To Catch a Tejada

Baseball has its Chris Hansen, and his name is Tom Farrey. ESPN's E:60 reporter sat Miguel Tejada down and confronted him with his own birth certificate, proving Tejada was two years older than he had claimed for his entire career.

Bravo. Thank goodness for guys like Tom Farrey. Without reporters like him, we would have continued to be victimized by this lying, thieving punk. It's like catching a corrupt politician red-handed and preventing him from continuing to lie and steal from his position of power.

After all, this is baseball; even Congress halted to hold a steroid tribunal — twice — because the game's integrity is more important than any of their other business on Capital Hill (you know, like running the country). And while the irreparable harm wreaked by Tejada cannot be undone, at least we can stop him from hurting future generations with his lies.

And to catch him in his tracks like that was beautiful; it was great watching this master of deceit squirm, confronted with his lie and the damage it's done. Shame on you Miguel, and congratulations, Tom. Surely this scoop will propel your career to a new stratosphere, one in which at least seven or eight people actually know your name.

All right, if you haven't noticed the sarcasm I've been pouring on with a ladle at this point, please e-mail me because I have some beachfront property in Wyoming I'd like to sell you at a discount. But seriously, do we need to use the tactics that Chris Hansen uses on "To Catch a Predator" for Dateline? That kind of grandstanding, that kind of sensationalized, two-faced "investigative" reporting seems cruel even to child molesters.

Think about that; Chris Hansen actually makes you feel just a little bad for a guy that feels up children for pleasure; how messed up is that? Do we really need that kind of deception to point out that, "uh, Miguel, we found a birth certificate, you're 33, aren't you?"

It's not like the concept of Latin players lying about their age is new. I don't want to waste an entire paragraph dedicated to all the names of players that have lied, but Rafael Furcal, David Ortiz, Alfonso Soriano, and Bartolo Colon headline the list.

Nor is the motive new. Everyone knows that these players lie to be younger to appear to be better prospects, mainly in order to escape poverty that anyone with the mere means of reading this article cannot fathom. (Some do lie up, like Edgar Renteria, to broach the 16-year age requirement to sign a contract with a team, but the reason is the same.) Farrey knew this, or else he had his head so far up his own backside that it would take a crowbar to dislodge it. Then again, given the sensibility of his reporting, that isn't impossible.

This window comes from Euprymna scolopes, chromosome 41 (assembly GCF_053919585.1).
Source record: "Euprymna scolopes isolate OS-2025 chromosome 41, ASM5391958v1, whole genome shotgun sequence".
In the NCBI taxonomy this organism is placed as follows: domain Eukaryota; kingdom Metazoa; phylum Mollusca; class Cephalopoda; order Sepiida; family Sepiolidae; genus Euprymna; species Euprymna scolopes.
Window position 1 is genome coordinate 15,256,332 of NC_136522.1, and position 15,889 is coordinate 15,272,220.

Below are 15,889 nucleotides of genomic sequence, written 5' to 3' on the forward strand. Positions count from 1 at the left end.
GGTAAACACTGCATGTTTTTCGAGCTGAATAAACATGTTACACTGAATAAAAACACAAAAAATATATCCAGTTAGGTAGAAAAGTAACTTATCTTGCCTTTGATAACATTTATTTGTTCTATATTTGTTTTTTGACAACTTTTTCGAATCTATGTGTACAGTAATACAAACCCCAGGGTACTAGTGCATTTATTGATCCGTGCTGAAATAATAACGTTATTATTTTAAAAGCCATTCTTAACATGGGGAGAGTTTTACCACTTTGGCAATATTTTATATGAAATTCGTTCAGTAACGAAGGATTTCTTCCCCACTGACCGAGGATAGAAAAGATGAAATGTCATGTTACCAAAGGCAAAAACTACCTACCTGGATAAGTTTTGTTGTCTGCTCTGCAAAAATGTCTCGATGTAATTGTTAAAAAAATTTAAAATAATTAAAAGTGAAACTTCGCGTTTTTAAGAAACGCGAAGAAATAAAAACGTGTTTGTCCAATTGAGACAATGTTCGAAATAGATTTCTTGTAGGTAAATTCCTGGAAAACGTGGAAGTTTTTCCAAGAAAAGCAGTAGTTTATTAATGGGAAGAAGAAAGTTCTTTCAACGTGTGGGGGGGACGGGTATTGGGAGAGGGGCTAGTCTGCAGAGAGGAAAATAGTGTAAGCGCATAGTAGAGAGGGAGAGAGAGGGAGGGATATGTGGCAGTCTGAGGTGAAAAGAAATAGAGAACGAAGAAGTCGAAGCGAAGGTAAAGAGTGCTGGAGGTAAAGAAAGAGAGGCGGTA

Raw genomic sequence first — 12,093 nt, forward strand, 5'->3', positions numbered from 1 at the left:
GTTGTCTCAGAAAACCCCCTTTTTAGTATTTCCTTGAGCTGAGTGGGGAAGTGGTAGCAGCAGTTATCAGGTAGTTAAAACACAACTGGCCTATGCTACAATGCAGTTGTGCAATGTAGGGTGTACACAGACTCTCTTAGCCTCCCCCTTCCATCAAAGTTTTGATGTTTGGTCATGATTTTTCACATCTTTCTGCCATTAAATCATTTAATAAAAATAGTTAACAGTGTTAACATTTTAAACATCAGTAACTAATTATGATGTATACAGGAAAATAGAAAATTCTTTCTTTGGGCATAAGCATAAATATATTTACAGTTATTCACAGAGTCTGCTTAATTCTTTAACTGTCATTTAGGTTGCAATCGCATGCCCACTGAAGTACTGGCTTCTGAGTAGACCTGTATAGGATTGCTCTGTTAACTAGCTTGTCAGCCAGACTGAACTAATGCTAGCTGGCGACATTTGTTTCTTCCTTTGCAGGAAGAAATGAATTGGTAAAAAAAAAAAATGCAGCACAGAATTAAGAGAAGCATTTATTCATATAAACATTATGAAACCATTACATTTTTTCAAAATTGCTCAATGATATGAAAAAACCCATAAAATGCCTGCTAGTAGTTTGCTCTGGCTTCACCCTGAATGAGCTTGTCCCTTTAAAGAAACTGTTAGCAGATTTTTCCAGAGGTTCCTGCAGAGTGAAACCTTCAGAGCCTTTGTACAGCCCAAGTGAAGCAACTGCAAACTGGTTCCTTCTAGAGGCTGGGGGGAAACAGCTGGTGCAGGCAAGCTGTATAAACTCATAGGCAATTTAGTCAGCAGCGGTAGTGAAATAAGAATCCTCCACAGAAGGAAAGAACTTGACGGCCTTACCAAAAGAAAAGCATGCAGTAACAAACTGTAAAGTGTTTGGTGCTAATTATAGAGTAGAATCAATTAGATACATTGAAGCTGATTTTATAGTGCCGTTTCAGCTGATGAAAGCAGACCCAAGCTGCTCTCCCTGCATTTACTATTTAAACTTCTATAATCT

The mere setup was despicable. Farrey asked him his age, and naturally, Tejada lied. Farrey knew this; Tejada has made a career in baseball with his fake age without faltering before. So now Farrey has the journalist equivalent of a hanging curveball with the bases loaded; a person lying in front of him and proof in his hand of that lie. Forget what the lie is. Forget that the lie was perpetrated to get out of living in a shanty and wondering where the next meal is coming from. Forget the utter lack of victims in this lie. (Okay, the Astros may have only given up four, not five, prospects to get him from Baltimore.)

I'd like to see Farrey endure a fraction of Tejada's hardships and see if he wouldn't tell a little lie to get out of it. But really, there is no need to wonder. He lied just to get Tejada to sit down with him, and that was just to add a little drama to his well-paying job.

And by the way, kudos to the big scoop. It only took you until his 12th major league season to flush him out. Richard Nixon would have been retired in the old-people home at the onset of the second Ronald Reagan administration before being caught if Bob Woodward and Carl Bernstein were as prompt.

Don't get me wrong. Tejada's age is fair game, and he should have come forward by now. This absolutely should be reported — preferably somewhere around 1999. And Tejada is a rich man; eventually, time and next week's paycheck will heal the wound.

But a guy being rich is not grounds to jettison common decency. There is no need to dupe him into an interview, dangle a carrot in front of him, spring a trap, and embarrass the hell out of him for coming from abject poverty. Report the story. If you need a TV interview, tell him what it's about first. If he doesn't agree, say he didn't want to comment in the report. Standard procedure.

I graduated from journalism school at USC. Nothing I ever learned there suggested this was appropriate; I never had a class called "Tricking People Into Interviews to Make Them Cry 310." This was sensationalized garbage built for ratings at the expense of a person with no benefits for society at large.

But I did learn about burning sources, and if ESPN is ever allowed to talk to Tejada again, they should be considered lucky. But this bridge, most likely, has been scorched.

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